Category Archives: Uncategorized

Pathogenic agents of bacterial meningitis according to age group


Reference: 

Textbook of Neurointensive Care, 2nd ed. A.JosephLayon et al. 

Checklist: Atrial Fibrillation Work-up

  • history and PE
  • EKG (underlying SVT / pre-excitation)
  • TTE
  • serum electrolytes
  • creatinine
  • TFTs
  • LFTs
  • ETOH use?
  • prolonged ambulatory monitor
  • TEE
  • electrophysiology study
  • ischemia evaluation (stress test)

 

Refractory Status Epilepticus

Treatment options

  • various types of antiepileptic drugs and intravenous anesthetic drugs
  • immunomodulating agents
  • ketogenic diet 
  • mild hypothermia
  • resective epilepsy surgery
  • disconnection procedures
  • neuromodulation via electrical stimulation

Reference. 

Acute Resective Surgery for the Treatment of Refractory Status Epilepticus
Maysaa Merhi Basha1 • Kushak Suchdev1 • Monica Dhakar2 • William J. Kupsky1,3 • Sandeep Mittal4 • Aashit K. Shah1

Spinal Cord Injury – ASIA Scale

 

 

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Key sensory points:

  • C2 At least one cm lateral to the occipital protuberance at the base of the skull. Alternately, it can be located at least 3 cm behind the ear.
  • C3 In the supraclavicular fossa, at the midclavicular line.
  • C4 Over the acromioclavicular joint.
  • C5 On the lateral (radial) side of the antecubital fossa just proximal to the elbow (see image below).
  • C6 On the dorsal surface of the proximal phalanx of the thumb.
  • C7 On the dorsal surface of the proximal phalanx of the middle finger.
  • C8 On the dorsal surface of the proximal phalanx of the little finger.
  • T1 On the medial (ulnar) side of the antecubital fossa, just proximal to the medial epicondyle of the humerus.
  • T2 At the apex of the axilla. T2 T1 C5 International Standards for the Classification of Spinal Cord Injury Key Sensory Points June 2008
  • T3 At the midclavicular line and the third intercostal space, found by palpating the anterior chest to locate the third rib and the corresponding third intercostal space below it.
  • T4 At the midclavicular line and the fourth intercostal space, located at the level of the nipples.
  • T5 At the midclavicular line and the fifth intercostal space, located midway between the level of the nipples and the level of the xiphisternum.
  • T6 At the midclavicular line, located at the level of the xiphisternum.
  • T7 At the midclavicular line, one quarter the distance between the level of the xiphisternum and the level of the umbilicus.
  • T8 At the midclavicular line, one half the distance between the level of the xiphisternum and the level of the umbilicus.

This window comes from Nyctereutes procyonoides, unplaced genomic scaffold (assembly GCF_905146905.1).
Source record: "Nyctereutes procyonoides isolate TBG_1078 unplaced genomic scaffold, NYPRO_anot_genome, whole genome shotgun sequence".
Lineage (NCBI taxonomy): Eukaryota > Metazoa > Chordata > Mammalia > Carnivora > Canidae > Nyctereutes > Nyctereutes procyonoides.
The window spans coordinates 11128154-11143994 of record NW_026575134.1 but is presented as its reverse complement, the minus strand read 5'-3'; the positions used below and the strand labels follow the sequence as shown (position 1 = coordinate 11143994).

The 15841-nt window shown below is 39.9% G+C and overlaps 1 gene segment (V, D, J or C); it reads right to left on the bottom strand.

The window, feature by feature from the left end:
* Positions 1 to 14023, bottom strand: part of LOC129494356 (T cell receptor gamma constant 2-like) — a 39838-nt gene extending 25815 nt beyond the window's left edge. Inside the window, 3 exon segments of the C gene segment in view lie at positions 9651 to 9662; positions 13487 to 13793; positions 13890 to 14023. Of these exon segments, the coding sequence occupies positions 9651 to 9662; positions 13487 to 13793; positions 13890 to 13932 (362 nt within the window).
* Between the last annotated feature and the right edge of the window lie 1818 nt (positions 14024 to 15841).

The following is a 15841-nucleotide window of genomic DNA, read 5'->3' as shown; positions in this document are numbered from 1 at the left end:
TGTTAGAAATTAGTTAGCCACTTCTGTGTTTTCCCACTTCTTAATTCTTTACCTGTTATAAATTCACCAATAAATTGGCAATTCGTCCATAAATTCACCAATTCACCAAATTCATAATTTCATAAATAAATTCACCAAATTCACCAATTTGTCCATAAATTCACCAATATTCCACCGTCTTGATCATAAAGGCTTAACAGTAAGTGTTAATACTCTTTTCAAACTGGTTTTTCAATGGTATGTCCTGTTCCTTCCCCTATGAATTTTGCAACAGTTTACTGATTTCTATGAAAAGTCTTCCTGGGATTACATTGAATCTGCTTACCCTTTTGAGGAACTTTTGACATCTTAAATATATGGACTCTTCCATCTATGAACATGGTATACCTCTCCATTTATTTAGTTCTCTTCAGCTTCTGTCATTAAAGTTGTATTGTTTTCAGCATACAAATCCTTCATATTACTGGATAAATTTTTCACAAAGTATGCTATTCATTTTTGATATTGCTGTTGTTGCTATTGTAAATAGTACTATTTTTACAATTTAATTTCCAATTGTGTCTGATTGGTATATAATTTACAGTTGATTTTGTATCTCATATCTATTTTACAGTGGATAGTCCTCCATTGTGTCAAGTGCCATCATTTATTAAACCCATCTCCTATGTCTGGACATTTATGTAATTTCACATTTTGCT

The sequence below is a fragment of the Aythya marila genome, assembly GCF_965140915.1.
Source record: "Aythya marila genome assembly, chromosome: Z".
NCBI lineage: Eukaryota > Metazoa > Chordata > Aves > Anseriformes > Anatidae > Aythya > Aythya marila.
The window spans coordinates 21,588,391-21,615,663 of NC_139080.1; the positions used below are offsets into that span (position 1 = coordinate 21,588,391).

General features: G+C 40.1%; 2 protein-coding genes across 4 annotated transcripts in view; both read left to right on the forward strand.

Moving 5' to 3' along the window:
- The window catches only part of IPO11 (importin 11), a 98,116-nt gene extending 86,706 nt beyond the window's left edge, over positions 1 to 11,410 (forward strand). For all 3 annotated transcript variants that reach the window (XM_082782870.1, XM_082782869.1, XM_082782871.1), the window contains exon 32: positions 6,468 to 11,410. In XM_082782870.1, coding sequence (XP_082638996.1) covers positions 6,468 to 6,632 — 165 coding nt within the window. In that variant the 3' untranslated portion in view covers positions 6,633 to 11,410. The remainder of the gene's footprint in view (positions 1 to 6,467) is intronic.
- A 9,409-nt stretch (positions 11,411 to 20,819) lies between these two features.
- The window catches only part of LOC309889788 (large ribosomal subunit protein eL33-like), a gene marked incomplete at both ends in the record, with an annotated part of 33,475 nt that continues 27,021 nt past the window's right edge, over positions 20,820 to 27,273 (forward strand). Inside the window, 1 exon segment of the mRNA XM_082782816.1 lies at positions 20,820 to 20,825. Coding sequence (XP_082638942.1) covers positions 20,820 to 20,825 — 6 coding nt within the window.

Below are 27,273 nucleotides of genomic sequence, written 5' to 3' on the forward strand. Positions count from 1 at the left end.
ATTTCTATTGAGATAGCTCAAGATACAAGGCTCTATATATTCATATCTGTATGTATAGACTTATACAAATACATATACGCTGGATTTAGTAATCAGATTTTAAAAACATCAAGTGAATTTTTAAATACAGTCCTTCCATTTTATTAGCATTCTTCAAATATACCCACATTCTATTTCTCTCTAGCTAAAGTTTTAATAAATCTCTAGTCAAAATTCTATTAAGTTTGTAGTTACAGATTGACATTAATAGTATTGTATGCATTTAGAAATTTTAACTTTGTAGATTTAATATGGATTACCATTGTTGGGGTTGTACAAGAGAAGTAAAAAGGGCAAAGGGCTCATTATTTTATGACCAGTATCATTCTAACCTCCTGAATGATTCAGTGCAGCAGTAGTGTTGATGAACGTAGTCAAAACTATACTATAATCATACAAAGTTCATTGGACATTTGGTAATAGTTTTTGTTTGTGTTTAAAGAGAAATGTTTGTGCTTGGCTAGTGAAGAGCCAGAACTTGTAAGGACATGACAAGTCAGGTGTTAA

• T9 At the midclavicular line, three quarters of the distance between the level of the xiphisternum and the level of the umbilicus.
  • T10 At the midclavicular line, located at the level of the umbilicus.
  • T11 At the midclavicular line, midway between the level of the umbilicus and the inguinal ligament.
  • T12 At the midclavicular line, over the midpoint of the inguinal ligament.
  • L1 Midway between the key sensory points for T12 and L2.
  • L2 On the anterior-medial thigh, at the midpoint drawn on an imaginary line connecting the midpoint of the inguinal ligament and the medial femoral condyle.
  • L3 At the medial femoral condyle above the knee.
  • L4 Over the medial malleolus.
  • L5 On the dorsum of the foot at the third metatarsal phalangeal joint.
  • T12 L1 L2 L3 L4 L5 International Standards for the Classification of Spinal Cord Injury Key Sensory Points June 2008
  • S1 On the lateral aspect of the calcaneus.
  • S2 At the midpoint of the popliteal fossa.
  • S3 Over the ischial tuberosity or infragluteal fold (depending on the patient their skin can move up, down or laterally over the ischii).
  • S4/5 In the perianal area, less than one cm. lateral to the mucocutaneous junction.

 

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ASIA WORKSHEET <pdf>

Auto_Stan_Worksheet <pdf>

 

Reference:

“ASIA Learning Center”. Asia-spinalinjury.org. N.p., 2017. Web. 23 Mar. 2017.

Treatment of Native Vertebral Osteomyelitis (IDSA, 2015)

Parenteral Antimicrobial Treatment of Common Microorganisms Causing Native Vertebral Osteomyelitis

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Reference:

Berbari, Elie F. et al. “2015 Infectious Diseases Society Of America (IDSA) Clinical Practice Guidelines For The Diagnosis And Treatment Of Native Vertebral Osteomyelitis In Adults”. Clinical Infectious Diseases 61.6 (2015): e26-e46. <PDF link>

 

Framework for Classification of the Epilepsies


Reference:

Scheffer, Ingrid E. et al. “ILAE Classification Of The Epilepsies: Position Paper Of The ILAE Commission For Classification And Terminology”. Epilepsia (2017): n. pag. Web. 19 Mar. 2017.

Manual Muscle Testing

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Plus (+) and Minus (-) Grades Use of a plus (+) or minus (-) addition to a manual muscle test grade is discouraged except in three instances: Fair+, Poor+, and Poor-. Scalable gradations in other instances can be described in documentation as improved or deteriorated within a given test grade (such as Grade 4) without resorting to the use of plus or minus labels. The purpose of avoiding the use of plus or minus signs is to restrict the variety of manual muscle test grades to those that are meaningful and defendable.

 

References

Hislop, Helen J et al. Daniels And Worthingham’s Muscle Testing. 1st ed. Print.

http://www.me.umn.edu/~wkdurfee/publications/wiley-chap-2006.pdf